The big fix for the region’s border sewage problem remains several years away, but that does not mean sewage will flow unabated until then.
Some recent smaller-scale projects are already having an impact on the dry-weather flows coming through the Tijuana River channel. And planning for a large-scale fix continues moving forward.
“This is the lined portion of the channel,” Morgan Rogers said as he surveyed the Tijuana River at the border.
“That’s where it transitions to the natural,” Rogers said. “This is a good view point: You can see all the sediment that has accumulated. This is from the wet season.”
Rogers is a civil engineer in charge of pollution control on the U.S. side of the border. He works for the International Boundary and Water Commission (IBWC), a federal agency responsible for managing, with Mexico, pollution issues along the border.
The concrete channel spills into the Tijuana River estuary and is a conduit for pollution that fouls the ocean just a few miles away.
“You can see, when it rains, when we get rainwater, it carries a lot of sediment, a lot of trash,” Rogers said.
But, when it’s not raining, most sewage-tainted flows can be stopped by a relatively low-tech solution.
“What we have here is a sediment berm,” Rogers said. “This is composed of the sediment that was deposited on the concrete-lined channel. This is constructed and maintained by Mexico. We provide the equipment, in particular a wheeled loader and whatever else they need in constructing the berm and maintaining it.”
There is standing water behind the sediment wall.
A few hundred yards north, a Mexican pump station pulls most of the water out of the river channel.
“During the dry season,” Rogers said, “this is very effective for preventing flows from coming down the river and crossing the border into the United States."
And there are other small success stories. Rogers drove to a nearby culvert just north of the border wall.
“This is Stewart’s drain, one of our five canyon collectors,” Rogers said.
This concrete channel runs under that busy road and under the border fence. Iron bars keep people from using it to cross the border.
Just a few feet away, an underground gate was locked in place, making heavy sewage flows difficult to manage.
With the valve now fully open, heavy flows of polluted water are easier to manage.
On this day, there was a trickle of water coming through the drain, but it was hardly an issue for Rogers. The flow crossed the border and was immediately collected in a drain that flows to the International Wastewater Treatment Plant.
“So this isn’t something I wouldn’t worry about,” Rogers said. “I mean we want to eliminate all flows, but we’re handling this one.”
The progress by the IBWC has been noticed and is welcome.
“I’m very happy with what I call the microfixes that the IBWC has made,” Imperial Beach Mayor Serge Dedina said. “Microfixes that can stop flows that can result (in avoiding) weeks of closures.”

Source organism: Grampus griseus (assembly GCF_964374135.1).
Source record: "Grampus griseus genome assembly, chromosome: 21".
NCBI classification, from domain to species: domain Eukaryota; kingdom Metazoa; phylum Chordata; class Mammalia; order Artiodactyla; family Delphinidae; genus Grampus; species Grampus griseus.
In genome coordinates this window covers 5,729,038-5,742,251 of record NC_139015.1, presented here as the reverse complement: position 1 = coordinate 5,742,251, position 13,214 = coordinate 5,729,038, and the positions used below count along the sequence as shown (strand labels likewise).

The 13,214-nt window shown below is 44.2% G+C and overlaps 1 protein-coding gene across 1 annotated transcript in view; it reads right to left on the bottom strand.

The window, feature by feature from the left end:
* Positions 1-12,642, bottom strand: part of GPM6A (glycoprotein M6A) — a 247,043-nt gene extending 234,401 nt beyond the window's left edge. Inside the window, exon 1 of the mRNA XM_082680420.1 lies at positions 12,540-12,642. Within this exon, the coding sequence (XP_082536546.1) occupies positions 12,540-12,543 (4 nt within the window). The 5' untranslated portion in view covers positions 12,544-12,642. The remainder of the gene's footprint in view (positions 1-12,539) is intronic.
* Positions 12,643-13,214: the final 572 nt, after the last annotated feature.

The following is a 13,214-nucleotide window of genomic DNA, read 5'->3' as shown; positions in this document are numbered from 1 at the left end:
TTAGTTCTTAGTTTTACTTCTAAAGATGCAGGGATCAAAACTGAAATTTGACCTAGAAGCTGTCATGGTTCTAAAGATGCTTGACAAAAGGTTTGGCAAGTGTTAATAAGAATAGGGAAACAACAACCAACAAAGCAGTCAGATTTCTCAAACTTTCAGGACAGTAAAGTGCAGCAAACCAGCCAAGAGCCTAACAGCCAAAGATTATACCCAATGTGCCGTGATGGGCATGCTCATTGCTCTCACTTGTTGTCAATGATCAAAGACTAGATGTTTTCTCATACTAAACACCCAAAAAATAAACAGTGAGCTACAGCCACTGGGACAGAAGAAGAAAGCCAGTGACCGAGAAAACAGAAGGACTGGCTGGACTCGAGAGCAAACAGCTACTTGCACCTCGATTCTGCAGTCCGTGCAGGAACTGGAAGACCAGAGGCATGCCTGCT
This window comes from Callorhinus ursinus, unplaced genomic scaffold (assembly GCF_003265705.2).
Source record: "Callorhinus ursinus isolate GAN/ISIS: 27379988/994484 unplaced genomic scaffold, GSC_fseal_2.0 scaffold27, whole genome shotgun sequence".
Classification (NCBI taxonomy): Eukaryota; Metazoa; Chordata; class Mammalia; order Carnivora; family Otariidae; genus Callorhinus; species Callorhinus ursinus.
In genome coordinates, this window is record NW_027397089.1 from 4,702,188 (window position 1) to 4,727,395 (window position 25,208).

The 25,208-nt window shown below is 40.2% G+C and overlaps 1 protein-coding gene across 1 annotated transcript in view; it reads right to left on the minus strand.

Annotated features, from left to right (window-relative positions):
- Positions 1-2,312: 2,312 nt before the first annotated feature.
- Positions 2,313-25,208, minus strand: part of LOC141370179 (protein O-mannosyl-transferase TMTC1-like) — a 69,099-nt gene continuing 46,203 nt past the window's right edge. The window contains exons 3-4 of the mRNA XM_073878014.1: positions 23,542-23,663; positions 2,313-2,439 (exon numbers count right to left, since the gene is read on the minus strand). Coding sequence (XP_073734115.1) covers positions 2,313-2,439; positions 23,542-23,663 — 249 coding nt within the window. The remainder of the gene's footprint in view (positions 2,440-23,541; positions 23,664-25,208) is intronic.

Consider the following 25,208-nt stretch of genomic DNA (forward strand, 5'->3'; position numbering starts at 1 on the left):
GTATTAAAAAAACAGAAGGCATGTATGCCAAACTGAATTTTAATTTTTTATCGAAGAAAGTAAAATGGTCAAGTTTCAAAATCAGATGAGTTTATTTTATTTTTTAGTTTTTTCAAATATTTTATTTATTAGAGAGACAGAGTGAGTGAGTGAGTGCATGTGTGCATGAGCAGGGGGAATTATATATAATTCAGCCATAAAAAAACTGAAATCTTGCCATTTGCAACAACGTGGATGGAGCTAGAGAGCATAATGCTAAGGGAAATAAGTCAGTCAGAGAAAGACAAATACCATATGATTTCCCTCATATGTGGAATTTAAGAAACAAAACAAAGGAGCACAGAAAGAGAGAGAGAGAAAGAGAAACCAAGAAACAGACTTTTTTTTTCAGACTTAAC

Stopping the flow of sewage through the Tijuana estuary helps, but those microfixes don’t solve the border pollution problem. His city's beaches have been labeled as polluted for much of the summer because of a broken sewage treatment plan in Mexico.
“They discharge 30 to 50 million gallons of raw sewage on the beach every day — I think it's 4 1/2 to 6 miles south of the border,” Dedina said. “And, during south swell and south wind, that comes up to Imperial Beach, as well as all the other discharge sites south from Playas to Rosarito.”
That is one reason why the U.S. Environmental Protection Agency is pushing for a comprehensive solution that includes projects on both sides of the border.
Federal officials are currently vetting a $630 million plan to build more sewage treatment capacity on the U.S. side of the border, construct diversion systems that capture and hold flows until there is a chance to clean the water, add pumping stations and infrastructure in Tijuana, and build a new treatment plant near the ocean south of Tijuana.
The EPA has half of the money for the comprehensive cleanup plan, and local officials are actively pursuing additional funding.
Even so, it will still be a couple of years before constructions starts on any major sewage treatment plants.
“It’s not fast enough, but it is a priority for us,” said Nora Vargas, vice chair of the San Diego County Board of Supervisors.
Vargas worries about the reaction to unexpected beach closures in the South Bay this summer.
A new faster and higher-quality ocean water test being used by the county uncovered pollution off the coast of Imperial Beach and Coronado in May and June, a time when those beaches are full of tourists and usually pollution-free.
That pollution likely came from the broken sewage plant south of Tijuana.
Vargas does not want that situation to become a distraction for communities that have long endured the pressure of a public health emergency.
“Let’s not villainize the test,” Vargas said. “Let’s not make it about businesses or community. Let’s make it about our communities being safe and healthy so everyone can enjoy the beauty of our beaches in Southern California and South Bay.”